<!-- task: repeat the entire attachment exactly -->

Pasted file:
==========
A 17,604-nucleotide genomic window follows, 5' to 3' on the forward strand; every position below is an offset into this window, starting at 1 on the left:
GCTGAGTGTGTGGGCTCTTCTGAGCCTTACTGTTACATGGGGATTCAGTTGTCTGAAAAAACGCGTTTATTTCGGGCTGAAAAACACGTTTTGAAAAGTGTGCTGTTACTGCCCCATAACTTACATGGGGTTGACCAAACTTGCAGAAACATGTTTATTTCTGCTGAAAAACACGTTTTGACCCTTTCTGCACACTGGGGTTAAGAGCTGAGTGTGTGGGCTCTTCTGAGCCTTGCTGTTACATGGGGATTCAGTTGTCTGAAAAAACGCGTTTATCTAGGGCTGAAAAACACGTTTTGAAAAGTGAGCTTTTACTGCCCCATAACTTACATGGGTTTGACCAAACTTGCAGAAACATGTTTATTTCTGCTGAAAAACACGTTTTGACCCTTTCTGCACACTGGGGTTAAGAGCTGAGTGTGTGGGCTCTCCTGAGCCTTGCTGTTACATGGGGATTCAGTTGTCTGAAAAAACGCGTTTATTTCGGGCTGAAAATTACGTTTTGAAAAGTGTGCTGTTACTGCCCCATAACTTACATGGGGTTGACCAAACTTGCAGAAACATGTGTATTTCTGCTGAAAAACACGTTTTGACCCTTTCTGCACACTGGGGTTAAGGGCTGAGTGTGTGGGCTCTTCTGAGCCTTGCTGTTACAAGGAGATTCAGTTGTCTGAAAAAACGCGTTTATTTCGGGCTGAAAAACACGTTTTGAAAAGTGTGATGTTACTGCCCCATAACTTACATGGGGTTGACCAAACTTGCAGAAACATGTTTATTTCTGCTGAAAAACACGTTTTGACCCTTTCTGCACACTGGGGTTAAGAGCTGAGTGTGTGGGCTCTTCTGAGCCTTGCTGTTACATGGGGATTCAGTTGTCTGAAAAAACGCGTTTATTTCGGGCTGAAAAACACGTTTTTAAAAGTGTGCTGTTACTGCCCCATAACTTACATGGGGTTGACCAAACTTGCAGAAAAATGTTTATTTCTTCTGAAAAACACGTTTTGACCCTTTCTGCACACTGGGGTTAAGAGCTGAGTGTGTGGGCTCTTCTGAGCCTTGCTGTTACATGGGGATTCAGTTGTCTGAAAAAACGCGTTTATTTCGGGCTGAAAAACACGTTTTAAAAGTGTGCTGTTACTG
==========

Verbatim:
A 17,604-nucleotide genomic window follows, 5' to 3' on the forward strand; every position below is an offset into this window, starting at 1 on the left:
GCTGAGTGTGTGGGCTCTTCTGAGCCTTACTGTTACATGGGGATTCAGTTGTCTGAAAAAACGCGTTTATTTCGGGCTGAAAAACACGTTTTGAAAAGTGTGCTGTTACTGCCCCATAACTTACATGGGGTTGACCAAACTTGCAGAAACATGTTTATTTCTGCTGAAAAACACGTTTTGACCCTTTCTGCACACTGGGGTTAAGAGCTGAGTGTGTGGGCTCTTCTGAGCCTTGCTGTTACATGGGGATTCAGTTGTCTGAAAAAACGCGTTTATCTAGGGCTGAAAAACACGTTTTGAAAAGTGAGCTTTTACTGCCCCATAACTTACATGGGTTTGACCAAACTTGCAGAAACATGTTTATTTCTGCTGAAAAACACGTTTTGACCCTTTCTGCACACTGGGGTTAAGAGCTGAGTGTGTGGGCTCTCCTGAGCCTTGCTGTTACATGGGGATTCAGTTGTCTGAAAAAACGCGTTTATTTCGGGCTGAAAATTACGTTTTGAAAAGTGTGCTGTTACTGCCCCATAACTTACATGGGGTTGACCAAACTTGCAGAAACATGTGTATTTCTGCTGAAAAACACGTTTTGACCCTTTCTGCACACTGGGGTTAAGGGCTGAGTGTGTGGGCTCTTCTGAGCCTTGCTGTTACAAGGAGATTCAGTTGTCTGAAAAAACGCGTTTATTTCGGGCTGAAAAACACGTTTTGAAAAGTGTGATGTTACTGCCCCATAACTTACATGGGGTTGACCAAACTTGCAGAAACATGTTTATTTCTGCTGAAAAACACGTTTTGACCCTTTCTGCACACTGGGGTTAAGAGCTGAGTGTGTGGGCTCTTCTGAGCCTTGCTGTTACATGGGGATTCAGTTGTCTGAAAAAACGCGTTTATTTCGGGCTGAAAAACACGTTTTTAAAAGTGTGCTGTTACTGCCCCATAACTTACATGGGGTTGACCAAACTTGCAGAAAAATGTTTATTTCTTCTGAAAAACACGTTTTGACCCTTTCTGCACACTGGGGTTAAGAGCTGAGTGTGTGGGCTCTTCTGAGCCTTGCTGTTACATGGGGATTCAGTTGTCTGAAAAAACGCGTTTATTTCGGGCTGAAAAACACGTTTTAAAAGTGTGCTGTTACTG